The strength of share markets, both in New Zealand and in other parts of the world, is being driven more by an investor shift away from fixed-interest markets than by improved growth prospects for stocks, says the head of global portfolio management for the US-based investment firm Pimco, Scott Mather.
With the New Zealand share market trading at around four-year highs, Mather said the strength of equity markets was based more on behavioural changes arising from very low interest rates, which was forcing investors to look higher up the risk spectrum for alternatives.
"Investors are being pushed out into the riskier and riskier assets, such as stocks," he said. "The question is, does it push people too far?
"When you look at equities, yes, they have done better, but is it because they are better than where they were projected to be a year ago? No."
Mather said price earnings ratios were growing as people became more comfortable with equities over fixed-interest investments. "Whether that can persist, we doubt, because ultimately we think earnings will be lower than people forecast."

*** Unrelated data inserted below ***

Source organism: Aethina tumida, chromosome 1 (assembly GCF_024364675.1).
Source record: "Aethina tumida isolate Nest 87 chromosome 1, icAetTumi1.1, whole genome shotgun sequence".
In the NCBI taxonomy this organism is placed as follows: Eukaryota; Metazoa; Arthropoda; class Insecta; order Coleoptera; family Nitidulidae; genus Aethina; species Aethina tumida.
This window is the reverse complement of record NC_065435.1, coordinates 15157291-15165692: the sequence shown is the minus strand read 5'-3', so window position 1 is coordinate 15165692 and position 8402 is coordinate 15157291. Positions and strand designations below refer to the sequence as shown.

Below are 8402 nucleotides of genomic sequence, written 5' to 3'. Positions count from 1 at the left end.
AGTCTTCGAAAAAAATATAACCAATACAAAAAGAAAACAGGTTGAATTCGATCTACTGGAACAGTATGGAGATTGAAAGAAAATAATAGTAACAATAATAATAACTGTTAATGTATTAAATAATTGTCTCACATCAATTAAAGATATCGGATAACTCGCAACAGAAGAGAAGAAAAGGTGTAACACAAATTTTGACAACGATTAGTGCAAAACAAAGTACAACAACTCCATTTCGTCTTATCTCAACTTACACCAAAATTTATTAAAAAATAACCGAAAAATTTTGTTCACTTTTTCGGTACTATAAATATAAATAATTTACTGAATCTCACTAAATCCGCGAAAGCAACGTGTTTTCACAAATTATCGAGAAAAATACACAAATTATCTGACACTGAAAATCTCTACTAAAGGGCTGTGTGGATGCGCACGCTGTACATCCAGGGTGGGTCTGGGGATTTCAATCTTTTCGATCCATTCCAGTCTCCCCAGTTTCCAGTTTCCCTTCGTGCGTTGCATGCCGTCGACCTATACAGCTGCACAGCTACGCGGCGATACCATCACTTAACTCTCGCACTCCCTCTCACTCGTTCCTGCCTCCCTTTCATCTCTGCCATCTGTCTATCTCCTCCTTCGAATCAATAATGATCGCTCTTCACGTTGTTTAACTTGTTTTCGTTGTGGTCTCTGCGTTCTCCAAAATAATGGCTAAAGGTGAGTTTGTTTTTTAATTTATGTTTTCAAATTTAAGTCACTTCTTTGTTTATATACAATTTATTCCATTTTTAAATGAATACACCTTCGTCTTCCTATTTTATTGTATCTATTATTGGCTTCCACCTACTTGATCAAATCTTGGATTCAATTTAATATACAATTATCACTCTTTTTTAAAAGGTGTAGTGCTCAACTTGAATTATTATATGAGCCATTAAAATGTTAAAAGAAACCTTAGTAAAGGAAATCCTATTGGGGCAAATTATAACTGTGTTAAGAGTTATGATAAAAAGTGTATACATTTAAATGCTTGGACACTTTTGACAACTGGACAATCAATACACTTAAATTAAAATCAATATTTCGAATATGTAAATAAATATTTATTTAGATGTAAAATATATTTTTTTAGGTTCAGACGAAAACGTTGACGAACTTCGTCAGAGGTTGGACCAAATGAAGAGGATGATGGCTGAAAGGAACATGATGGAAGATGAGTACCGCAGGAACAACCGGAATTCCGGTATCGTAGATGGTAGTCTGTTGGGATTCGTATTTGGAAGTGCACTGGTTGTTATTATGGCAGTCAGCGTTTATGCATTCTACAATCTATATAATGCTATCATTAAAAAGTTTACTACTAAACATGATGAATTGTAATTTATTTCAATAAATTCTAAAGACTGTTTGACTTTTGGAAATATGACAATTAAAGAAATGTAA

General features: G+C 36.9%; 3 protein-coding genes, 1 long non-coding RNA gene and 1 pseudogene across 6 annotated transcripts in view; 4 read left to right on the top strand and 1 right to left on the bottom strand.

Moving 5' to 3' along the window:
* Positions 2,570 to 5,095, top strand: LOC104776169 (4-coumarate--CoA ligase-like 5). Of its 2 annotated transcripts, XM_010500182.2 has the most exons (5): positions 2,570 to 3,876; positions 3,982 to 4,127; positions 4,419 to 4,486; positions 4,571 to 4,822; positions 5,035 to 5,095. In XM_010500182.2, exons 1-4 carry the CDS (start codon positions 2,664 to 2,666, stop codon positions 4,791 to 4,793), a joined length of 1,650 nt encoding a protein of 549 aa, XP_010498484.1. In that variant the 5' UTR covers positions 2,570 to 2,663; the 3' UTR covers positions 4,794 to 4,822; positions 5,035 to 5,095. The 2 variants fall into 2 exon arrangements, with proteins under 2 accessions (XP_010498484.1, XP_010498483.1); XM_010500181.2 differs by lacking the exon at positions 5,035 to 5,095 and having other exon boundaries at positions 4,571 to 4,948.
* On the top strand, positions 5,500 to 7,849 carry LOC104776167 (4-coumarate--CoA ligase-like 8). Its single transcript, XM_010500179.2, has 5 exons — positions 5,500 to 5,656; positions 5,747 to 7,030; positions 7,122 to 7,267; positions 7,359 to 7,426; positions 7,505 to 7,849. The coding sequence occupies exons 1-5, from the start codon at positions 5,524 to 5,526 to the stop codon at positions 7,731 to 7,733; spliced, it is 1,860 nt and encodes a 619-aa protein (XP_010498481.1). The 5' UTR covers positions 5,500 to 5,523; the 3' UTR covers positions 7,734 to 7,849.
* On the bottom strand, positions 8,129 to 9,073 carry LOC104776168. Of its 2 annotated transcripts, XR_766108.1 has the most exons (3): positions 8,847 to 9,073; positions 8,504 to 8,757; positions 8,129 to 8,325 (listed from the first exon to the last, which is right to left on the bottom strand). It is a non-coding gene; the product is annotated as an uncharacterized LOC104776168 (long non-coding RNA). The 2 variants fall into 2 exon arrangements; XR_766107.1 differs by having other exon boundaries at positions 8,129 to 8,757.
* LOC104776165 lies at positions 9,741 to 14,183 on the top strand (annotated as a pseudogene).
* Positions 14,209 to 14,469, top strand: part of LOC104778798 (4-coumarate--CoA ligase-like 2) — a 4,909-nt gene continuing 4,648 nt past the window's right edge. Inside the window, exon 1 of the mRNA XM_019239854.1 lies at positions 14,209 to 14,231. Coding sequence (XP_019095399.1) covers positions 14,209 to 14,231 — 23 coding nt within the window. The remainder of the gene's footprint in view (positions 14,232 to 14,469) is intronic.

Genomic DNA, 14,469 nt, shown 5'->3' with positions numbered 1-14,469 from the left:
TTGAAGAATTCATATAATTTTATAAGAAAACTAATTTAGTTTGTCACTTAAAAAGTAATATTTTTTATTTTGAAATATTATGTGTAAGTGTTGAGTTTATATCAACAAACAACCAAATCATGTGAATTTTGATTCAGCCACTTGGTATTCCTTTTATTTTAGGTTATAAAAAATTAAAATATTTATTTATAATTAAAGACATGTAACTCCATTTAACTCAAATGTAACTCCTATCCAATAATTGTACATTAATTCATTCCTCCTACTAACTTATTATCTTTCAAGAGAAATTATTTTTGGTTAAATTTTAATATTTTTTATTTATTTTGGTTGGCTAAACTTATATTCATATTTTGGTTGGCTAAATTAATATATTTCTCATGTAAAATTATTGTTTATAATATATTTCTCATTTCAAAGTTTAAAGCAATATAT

California-based Pimco is one of the world's biggest fixed-income managers, with US$1.8 trillion in assets under management.
Mather said the company's view is that the climate will get riskier for investments and world growth will remain low.
"If we are right about the world being riskier, with lower growth, it may mean that the equity risk premium should be higher in this environment."
For the year ahead, Pimco expects growth of just 1.25 per cent for the US and a contraction of 1.25 per cent for the eurozone.
Speaking at a briefing organised by Tower, which has funds managed by Pimco, he said "sovereign debt dynamics" were driving the world's bond markets.
"We continue to have a forecast for low growth as a reflection of structural factors and the debt overhang is one of the major issues." Inflation would continue to track lower than most central bank target rates.
Pimco expects interest rates in New Zealand and Australia to fall further because ongoing quantitative easing in the US would continue to put upward pressure on the Australasian currencies, which would in turn continue to counteract inflationary pressures.
Both currencies had enjoyed an enhanced "flight to quality" status, departing from their previous commodities-based links.
This story has been corrected from an earlier version. The second-to-last paragraph should have described upward, not downward pressure being put on the Australasian currencies.